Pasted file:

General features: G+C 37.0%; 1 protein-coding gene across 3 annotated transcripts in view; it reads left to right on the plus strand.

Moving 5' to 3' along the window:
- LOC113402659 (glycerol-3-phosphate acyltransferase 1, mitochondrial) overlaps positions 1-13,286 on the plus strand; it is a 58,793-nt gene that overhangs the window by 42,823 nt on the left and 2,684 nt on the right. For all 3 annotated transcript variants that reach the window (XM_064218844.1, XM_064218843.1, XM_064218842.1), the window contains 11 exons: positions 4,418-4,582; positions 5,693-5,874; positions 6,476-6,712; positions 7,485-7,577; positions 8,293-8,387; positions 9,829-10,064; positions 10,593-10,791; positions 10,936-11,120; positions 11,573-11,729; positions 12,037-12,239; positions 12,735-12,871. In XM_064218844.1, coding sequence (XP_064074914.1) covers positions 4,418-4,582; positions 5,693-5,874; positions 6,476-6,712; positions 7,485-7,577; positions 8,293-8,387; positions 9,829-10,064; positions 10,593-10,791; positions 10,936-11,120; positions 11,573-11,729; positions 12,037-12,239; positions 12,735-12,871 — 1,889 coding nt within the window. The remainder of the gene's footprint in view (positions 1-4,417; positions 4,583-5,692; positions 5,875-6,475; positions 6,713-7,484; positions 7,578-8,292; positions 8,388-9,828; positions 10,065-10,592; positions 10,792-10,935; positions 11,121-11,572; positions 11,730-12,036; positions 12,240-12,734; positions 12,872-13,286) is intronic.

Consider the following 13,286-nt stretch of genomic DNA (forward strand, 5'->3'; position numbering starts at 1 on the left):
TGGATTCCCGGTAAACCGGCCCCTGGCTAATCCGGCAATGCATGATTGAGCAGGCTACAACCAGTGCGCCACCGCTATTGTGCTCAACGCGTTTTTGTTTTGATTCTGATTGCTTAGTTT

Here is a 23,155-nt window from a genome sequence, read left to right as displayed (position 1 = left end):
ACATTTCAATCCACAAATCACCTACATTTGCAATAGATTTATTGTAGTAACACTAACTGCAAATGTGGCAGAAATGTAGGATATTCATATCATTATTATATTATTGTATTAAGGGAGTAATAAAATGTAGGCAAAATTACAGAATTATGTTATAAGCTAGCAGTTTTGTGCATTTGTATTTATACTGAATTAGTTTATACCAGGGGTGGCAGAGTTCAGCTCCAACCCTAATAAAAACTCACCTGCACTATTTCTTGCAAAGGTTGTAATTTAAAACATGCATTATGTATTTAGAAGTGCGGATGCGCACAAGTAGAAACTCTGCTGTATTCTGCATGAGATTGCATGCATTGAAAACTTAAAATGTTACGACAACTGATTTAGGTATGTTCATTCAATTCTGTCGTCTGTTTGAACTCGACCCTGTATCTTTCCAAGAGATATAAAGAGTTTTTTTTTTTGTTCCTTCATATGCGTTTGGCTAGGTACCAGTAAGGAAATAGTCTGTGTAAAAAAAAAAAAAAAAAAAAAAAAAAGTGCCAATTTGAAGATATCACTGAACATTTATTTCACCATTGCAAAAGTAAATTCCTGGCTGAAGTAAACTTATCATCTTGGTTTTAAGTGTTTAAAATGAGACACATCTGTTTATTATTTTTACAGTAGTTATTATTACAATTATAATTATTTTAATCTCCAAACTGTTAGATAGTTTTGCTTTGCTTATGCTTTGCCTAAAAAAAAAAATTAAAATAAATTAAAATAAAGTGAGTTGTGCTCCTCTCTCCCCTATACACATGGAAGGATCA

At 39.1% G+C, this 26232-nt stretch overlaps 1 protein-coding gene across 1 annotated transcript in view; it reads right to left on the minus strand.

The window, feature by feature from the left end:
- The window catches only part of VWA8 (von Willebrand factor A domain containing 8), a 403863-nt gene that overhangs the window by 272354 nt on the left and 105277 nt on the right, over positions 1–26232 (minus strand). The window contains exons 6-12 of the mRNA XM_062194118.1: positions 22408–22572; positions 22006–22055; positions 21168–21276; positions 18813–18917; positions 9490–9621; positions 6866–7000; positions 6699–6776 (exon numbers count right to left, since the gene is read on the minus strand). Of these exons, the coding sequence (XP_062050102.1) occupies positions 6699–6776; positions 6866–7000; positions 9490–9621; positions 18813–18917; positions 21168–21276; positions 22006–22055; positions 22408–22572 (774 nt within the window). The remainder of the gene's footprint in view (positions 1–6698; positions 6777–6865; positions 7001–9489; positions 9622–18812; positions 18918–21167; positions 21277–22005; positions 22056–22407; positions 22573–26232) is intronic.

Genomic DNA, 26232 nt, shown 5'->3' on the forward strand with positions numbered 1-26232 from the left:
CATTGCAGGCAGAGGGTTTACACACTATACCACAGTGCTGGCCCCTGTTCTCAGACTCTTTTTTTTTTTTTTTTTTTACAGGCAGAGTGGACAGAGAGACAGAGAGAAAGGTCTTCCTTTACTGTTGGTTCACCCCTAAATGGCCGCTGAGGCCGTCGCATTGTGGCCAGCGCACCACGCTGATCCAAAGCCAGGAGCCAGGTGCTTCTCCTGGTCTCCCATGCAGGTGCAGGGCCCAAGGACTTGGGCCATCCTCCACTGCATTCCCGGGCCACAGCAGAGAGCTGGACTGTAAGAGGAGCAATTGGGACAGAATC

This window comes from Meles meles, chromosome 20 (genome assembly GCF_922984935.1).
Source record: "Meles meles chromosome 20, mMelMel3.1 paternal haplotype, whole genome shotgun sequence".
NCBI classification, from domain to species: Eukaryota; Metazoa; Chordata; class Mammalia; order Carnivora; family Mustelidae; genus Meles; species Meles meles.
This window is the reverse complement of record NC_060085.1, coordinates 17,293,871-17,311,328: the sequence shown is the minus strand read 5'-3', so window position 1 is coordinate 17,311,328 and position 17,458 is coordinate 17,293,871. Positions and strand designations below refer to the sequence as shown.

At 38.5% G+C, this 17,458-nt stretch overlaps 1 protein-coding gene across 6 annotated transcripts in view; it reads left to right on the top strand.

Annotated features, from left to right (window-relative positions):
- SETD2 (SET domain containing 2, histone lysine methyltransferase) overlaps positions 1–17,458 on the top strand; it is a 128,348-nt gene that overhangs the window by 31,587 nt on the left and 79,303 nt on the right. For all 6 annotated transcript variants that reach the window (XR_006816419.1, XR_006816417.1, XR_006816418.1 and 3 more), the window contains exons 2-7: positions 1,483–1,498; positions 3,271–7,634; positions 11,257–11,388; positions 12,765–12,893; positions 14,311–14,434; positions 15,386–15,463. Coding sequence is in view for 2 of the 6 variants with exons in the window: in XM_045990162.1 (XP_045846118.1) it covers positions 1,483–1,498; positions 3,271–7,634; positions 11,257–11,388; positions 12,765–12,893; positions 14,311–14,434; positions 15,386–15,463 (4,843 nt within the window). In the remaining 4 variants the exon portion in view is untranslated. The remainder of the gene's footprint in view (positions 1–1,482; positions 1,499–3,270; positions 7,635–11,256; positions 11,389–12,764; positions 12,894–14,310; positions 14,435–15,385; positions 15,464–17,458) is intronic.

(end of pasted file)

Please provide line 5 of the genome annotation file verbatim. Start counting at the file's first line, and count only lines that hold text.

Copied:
TGGATTCCCGGTAAACCGGCCCCTGGCTAATCCGGCAATGCATGATTGAGCAGGCTACAACCAGTGCGCCACCGCTATTGTGCTCAACGCGTTTTTGTTTTGATTCTGATTGCTTAGTTT